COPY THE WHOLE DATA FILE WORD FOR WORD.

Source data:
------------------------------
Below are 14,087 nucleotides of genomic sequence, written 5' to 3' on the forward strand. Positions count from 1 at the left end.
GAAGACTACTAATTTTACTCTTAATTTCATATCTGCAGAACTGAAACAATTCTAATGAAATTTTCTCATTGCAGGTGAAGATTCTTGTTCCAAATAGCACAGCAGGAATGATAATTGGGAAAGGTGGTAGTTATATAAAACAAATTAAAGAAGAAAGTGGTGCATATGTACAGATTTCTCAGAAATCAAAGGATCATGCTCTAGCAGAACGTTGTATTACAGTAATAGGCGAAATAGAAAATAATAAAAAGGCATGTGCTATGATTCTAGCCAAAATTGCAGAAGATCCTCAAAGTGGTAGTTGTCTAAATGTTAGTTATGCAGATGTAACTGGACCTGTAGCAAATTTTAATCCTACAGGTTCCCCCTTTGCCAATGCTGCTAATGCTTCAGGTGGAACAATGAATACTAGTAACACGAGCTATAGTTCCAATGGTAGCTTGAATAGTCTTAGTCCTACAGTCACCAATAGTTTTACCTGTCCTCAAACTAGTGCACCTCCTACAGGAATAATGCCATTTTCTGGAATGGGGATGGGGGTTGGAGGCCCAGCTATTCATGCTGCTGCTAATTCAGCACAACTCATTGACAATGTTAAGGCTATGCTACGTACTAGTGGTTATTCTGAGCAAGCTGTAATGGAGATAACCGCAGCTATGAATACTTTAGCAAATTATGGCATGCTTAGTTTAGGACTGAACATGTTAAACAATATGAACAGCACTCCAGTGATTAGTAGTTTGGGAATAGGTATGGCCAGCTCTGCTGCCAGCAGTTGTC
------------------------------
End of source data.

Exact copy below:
Below are 14,087 nucleotides of genomic sequence, written 5' to 3' on the forward strand. Positions count from 1 at the left end.
GAAGACTACTAATTTTACTCTTAATTTCATATCTGCAGAACTGAAACAATTCTAATGAAATTTTCTCATTGCAGGTGAAGATTCTTGTTCCAAATAGCACAGCAGGAATGATAATTGGGAAAGGTGGTAGTTATATAAAACAAATTAAAGAAGAAAGTGGTGCATATGTACAGATTTCTCAGAAATCAAAGGATCATGCTCTAGCAGAACGTTGTATTACAGTAATAGGCGAAATAGAAAATAATAAAAAGGCATGTGCTATGATTCTAGCCAAAATTGCAGAAGATCCTCAAAGTGGTAGTTGTCTAAATGTTAGTTATGCAGATGTAACTGGACCTGTAGCAAATTTTAATCCTACAGGTTCCCCCTTTGCCAATGCTGCTAATGCTTCAGGTGGAACAATGAATACTAGTAACACGAGCTATAGTTCCAATGGTAGCTTGAATAGTCTTAGTCCTACAGTCACCAATAGTTTTACCTGTCCTCAAACTAGTGCACCTCCTACAGGAATAATGCCATTTTCTGGAATGGGGATGGGGGTTGGAGGCCCAGCTATTCATGCTGCTGCTAATTCAGCACAACTCATTGACAATGTTAAGGCTATGCTACGTACTAGTGGTTATTCTGAGCAAGCTGTAATGGAGATAACCGCAGCTATGAATACTTTAGCAAATTATGGCATGCTTAGTTTAGGACTGAACATGTTAAACAATATGAACAGCACTCCAGTGATTAGTAGTTTGGGAATAGGTATGGCCAGCTCTGCTGCCAGCAGTTGTC